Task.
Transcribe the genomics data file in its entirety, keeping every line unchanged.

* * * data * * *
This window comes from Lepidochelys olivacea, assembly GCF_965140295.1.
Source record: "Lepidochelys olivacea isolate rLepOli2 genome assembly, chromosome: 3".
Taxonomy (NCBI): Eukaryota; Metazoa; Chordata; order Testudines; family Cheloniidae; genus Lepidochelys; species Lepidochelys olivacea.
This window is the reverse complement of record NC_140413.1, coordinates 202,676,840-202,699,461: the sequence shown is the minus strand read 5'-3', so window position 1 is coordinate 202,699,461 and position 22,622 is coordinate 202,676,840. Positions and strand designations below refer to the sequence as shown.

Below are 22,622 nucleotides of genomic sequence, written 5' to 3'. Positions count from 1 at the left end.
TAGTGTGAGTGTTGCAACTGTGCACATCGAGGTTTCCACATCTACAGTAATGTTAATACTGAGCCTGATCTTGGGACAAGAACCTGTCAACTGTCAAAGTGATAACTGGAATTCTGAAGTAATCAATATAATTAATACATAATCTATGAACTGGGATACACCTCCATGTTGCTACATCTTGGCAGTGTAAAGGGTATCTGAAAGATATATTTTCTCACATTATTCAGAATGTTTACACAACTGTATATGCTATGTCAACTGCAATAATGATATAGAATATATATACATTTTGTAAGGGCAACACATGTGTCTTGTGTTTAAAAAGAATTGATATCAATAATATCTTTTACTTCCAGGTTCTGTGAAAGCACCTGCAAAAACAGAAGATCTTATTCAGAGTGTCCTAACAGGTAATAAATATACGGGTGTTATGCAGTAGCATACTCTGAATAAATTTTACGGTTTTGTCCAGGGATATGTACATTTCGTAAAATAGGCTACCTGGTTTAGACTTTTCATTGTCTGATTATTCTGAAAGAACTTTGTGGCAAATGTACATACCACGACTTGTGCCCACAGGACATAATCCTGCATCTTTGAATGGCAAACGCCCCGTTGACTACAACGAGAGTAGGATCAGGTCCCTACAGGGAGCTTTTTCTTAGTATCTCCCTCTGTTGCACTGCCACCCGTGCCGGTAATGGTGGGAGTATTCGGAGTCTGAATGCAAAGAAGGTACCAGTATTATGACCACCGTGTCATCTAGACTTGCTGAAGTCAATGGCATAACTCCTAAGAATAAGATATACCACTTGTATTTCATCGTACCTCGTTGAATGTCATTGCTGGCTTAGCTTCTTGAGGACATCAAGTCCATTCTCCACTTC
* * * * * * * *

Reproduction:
This window comes from Lepidochelys olivacea, assembly GCF_965140295.1.
Source record: "Lepidochelys olivacea isolate rLepOli2 genome assembly, chromosome: 3".
Taxonomy (NCBI): Eukaryota; Metazoa; Chordata; order Testudines; family Cheloniidae; genus Lepidochelys; species Lepidochelys olivacea.
This window is the reverse complement of record NC_140413.1, coordinates 202,676,840-202,699,461: the sequence shown is the minus strand read 5'-3', so window position 1 is coordinate 202,699,461 and position 22,622 is coordinate 202,676,840. Positions and strand designations below refer to the sequence as shown.

Below are 22,622 nucleotides of genomic sequence, written 5' to 3'. Positions count from 1 at the left end.
TAGTGTGAGTGTTGCAACTGTGCACATCGAGGTTTCCACATCTACAGTAATGTTAATACTGAGCCTGATCTTGGGACAAGAACCTGTCAACTGTCAAAGTGATAACTGGAATTCTGAAGTAATCAATATAATTAATACATAATCTATGAACTGGGATACACCTCCATGTTGCTACATCTTGGCAGTGTAAAGGGTATCTGAAAGATATATTTTCTCACATTATTCAGAATGTTTACACAACTGTATATGCTATGTCAACTGCAATAATGATATAGAATATATATACATTTTGTAAGGGCAACACATGTGTCTTGTGTTTAAAAAGAATTGATATCAATAATATCTTTTACTTCCAGGTTCTGTGAAAGCACCTGCAAAAACAGAAGATCTTATTCAGAGTGTCCTAACAGGTAATAAATATACGGGTGTTATGCAGTAGCATACTCTGAATAAATTTTACGGTTTTGTCCAGGGATATGTACATTTCGTAAAATAGGCTACCTGGTTTAGACTTTTCATTGTCTGATTATTCTGAAAGAACTTTGTGGCAAATGTACATACCACGACTTGTGCCCACAGGACATAATCCTGCATCTTTGAATGGCAAACGCCCCGTTGACTACAACGAGAGTAGGATCAGGTCCCTACAGGGAGCTTTTTCTTAGTATCTCCCTCTGTTGCACTGCCACCCGTGCCGGTAATGGTGGGAGTATTCGGAGTCTGAATGCAAAGAAGGTACCAGTATTATGACCACCGTGTCATCTAGACTTGCTGAAGTCAATGGCATAACTCCTAAGAATAAGATATACCACTTGTATTTCATCGTACCTCGTTGAATGTCATTGCTGGCTTAGCTTCTTGAGGACATCAAGTCCATTCTCCACTTC